Minneapolis is finally pulling out of the port business.

This is the last year that the city-owned Upper Harbor Terminal will unload steel, twine, pig iron and ­fertilizer from trucks and Mississippi River barges, marking the end of a long decline in investment and hopes for a venture that loses money every year.

Though the move has been in the works for years, separate City Council committees recently approved the final budget for the terminal that again is projected to run in the red for 2014, prompting the terminal to begin telling its customers that the closure is looming in December.

As the city considers how to redevelop the 48-acre site into parkland and office space, local leaders are examining how the inability of barges to unload goods destined for farms in northwestern Minnesota, North Dakota and beyond could burden regional roads with additional trucks.

“We need to think about how the stuff gets where it gets,” said Minneapolis city planner Haila Maze.

Meanwhile, Upper Harbor manager Jerry Christensen said they could lose far more than the $277,771 expected this year, given that ­customers may look for other alternatives before the terminal shuts down.

The city owns the terminal and receives all the revenues, but has a longtime agreement with River Services Inc. to operate it. The company must compensate Minneapolis for any deficit, paying the city $421,699 for losses in the last four years alone.

The terminal is just off I-94, Exit 228, spanning Dowling Avenue to 33rd along the river in north Minneapolis. It houses a 110,000-square-foot warehouse and enormous concrete domes that store fertilizer shipped from China and the Middle East to the Gulf Coast and up the river that eventually winds up in Midwestern farms. While the river is frozen this time of year, and barges cannot travel through, the terminal continues running. It unloads trucks and rail cars filled with agricultural twine, mulch, steel coils and other commodities and stores them until different trucks arrive to transport them farther.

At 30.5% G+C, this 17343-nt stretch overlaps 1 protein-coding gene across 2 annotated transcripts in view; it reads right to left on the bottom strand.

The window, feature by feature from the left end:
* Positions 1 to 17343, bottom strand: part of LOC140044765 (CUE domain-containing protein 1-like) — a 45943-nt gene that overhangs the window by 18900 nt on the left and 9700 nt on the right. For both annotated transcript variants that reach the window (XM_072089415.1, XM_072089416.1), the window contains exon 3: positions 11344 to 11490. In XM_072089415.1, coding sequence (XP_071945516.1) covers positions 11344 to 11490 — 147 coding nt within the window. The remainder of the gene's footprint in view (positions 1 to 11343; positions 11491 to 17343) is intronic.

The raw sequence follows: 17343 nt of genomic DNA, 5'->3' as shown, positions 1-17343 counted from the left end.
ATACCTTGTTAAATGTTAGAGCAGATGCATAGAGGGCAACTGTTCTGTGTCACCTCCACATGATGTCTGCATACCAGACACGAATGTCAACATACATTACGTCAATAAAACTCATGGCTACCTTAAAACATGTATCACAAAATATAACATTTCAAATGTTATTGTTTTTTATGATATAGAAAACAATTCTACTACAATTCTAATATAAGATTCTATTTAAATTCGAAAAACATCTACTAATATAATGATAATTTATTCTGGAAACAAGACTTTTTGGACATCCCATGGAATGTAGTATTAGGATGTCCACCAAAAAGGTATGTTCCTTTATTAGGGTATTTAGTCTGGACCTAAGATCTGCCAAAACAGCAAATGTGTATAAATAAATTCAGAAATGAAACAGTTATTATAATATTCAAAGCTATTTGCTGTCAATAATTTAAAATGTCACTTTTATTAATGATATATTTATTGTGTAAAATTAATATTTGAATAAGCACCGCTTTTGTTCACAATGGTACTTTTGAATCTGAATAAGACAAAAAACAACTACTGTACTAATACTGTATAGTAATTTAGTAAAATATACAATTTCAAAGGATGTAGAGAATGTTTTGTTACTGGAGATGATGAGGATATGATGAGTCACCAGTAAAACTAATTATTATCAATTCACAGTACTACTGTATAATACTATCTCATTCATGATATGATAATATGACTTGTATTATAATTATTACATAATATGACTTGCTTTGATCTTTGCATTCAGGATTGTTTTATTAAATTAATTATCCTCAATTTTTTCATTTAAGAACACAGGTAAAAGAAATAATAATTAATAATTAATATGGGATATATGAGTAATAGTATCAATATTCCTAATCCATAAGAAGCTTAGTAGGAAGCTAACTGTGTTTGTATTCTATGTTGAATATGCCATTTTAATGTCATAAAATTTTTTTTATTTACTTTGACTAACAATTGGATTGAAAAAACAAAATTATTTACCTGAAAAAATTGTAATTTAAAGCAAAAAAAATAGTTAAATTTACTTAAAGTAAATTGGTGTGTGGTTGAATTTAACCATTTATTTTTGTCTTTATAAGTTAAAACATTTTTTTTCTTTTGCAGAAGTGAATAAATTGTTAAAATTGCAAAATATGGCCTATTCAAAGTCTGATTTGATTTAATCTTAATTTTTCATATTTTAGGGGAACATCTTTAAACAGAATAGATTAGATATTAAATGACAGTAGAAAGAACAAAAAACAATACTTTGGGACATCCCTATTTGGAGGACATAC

Northern Metals and Aggregate Industries, both private firms, also operate on the port.

Upper Harbor Terminal customers now “have to scramble to find out who will take their business,” said Christensen. “Down in St. Paul there’s only so much room.”

St. Paul’s port is older, larger and more profitable — and the St. Paul Port Authority is hopeful that it can pick up additional business from barges willing to stop a little farther south. While Minneapolis only has a port authority on paper, St. Paul’s port agency is a thriving operation that takes in 5 million tons of commodities a year and also takes on economic development projects, such as the $3 million purchase of the vacant downtown Macy’s for redevelopment into housing or commercial uses.

It has poured investments into its port, recently building a 1,000-foot dock wall at its South Port terminal that offers additional space for barge loading and unloading, and adding two tenants there, one in the feed and fertilizer transport business and the other involved in metal recycling.

St. Paul will try to accommodate the additional barge traffic that could come as a result of the looming closure in Minneapolis, said Kathryn Sarnecki, vice president of redevelopment and harbor management.